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It didn’t matter that it was a better piece of technology than anything else in Japanese stores.

But Japan’s emojis had been crafted based on a unique pop-cultural sensibility derived in large part from cartoons and comic books, iconography not necessarily shared by people from other countries.And many are set to automatically pop up in a window based on what you type, just like predictive text or spelling suggestions. But they’re relegated to a sideshow role rather than being the main event, all but upstaged by the far more flamboyant stamps.Line stamps also have a big leg up on emojis from another standpoint: commercialization.Emojis differ slightly from platform to platform; Android’s don’t precisely resemble those used on Apple or Twitter or Skype, and vice versa.But since LINE users are all aboard the same service, the stamps are always the same.Kurita originally envisioned emojis as a workaround for cellphone users to deploy rudimentary graphics despite the chokingly slow connection speeds of the era.

But the little faces and hearts were quickly repurposed by young Japanese women, who found them irresistibly —cute—and began peppering their text messages with them.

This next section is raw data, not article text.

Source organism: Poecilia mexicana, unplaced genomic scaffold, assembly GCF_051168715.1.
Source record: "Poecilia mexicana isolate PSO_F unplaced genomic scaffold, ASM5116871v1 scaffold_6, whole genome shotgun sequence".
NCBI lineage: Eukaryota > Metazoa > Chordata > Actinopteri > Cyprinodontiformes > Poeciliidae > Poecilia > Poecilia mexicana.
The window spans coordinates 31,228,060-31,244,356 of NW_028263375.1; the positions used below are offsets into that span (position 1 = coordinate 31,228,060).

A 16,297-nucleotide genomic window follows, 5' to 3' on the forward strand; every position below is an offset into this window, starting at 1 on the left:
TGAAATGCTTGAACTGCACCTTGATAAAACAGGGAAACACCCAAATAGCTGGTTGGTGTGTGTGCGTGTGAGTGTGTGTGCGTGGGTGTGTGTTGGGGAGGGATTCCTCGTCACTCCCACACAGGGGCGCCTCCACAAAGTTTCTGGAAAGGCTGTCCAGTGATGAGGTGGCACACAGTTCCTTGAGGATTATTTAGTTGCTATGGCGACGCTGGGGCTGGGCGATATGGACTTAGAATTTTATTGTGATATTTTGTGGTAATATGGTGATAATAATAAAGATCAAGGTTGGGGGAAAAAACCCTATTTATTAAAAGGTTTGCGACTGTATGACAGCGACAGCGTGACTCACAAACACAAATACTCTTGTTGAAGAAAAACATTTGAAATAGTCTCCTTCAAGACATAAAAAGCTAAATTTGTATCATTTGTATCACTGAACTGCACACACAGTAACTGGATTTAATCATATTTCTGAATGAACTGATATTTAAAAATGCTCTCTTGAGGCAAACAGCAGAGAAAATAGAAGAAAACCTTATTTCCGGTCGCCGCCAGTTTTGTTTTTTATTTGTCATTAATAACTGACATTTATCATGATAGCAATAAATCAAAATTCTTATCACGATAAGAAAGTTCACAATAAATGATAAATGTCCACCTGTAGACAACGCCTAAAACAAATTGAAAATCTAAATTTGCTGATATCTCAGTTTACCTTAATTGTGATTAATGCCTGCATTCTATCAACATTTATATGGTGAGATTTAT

Apple quickly released a local update adding bare-bones emoji capability to Japanese i Phones. Behind the scenes, Apple worked in parallel with Google to “translate” emojis from the multiple conflicting formats used by the Japanese telecoms into Unicode, the universally accepted standard for text encoding on computers around the world.

This would give emojis their green card for widespread use outside of Japan.

Mac desktops and laptops had long sold well in Japan, even during dark periods for the company in its home country.

Nobody expected anything less from the sleek, high-tech i Phone. Unlike consumers in every other corner of the planet, Japanese customers stayed away from the i Phone in droves.

To cap it all off, in November the Oxford Dictionaries declared the tears-of-joy emoji the “word” of the year.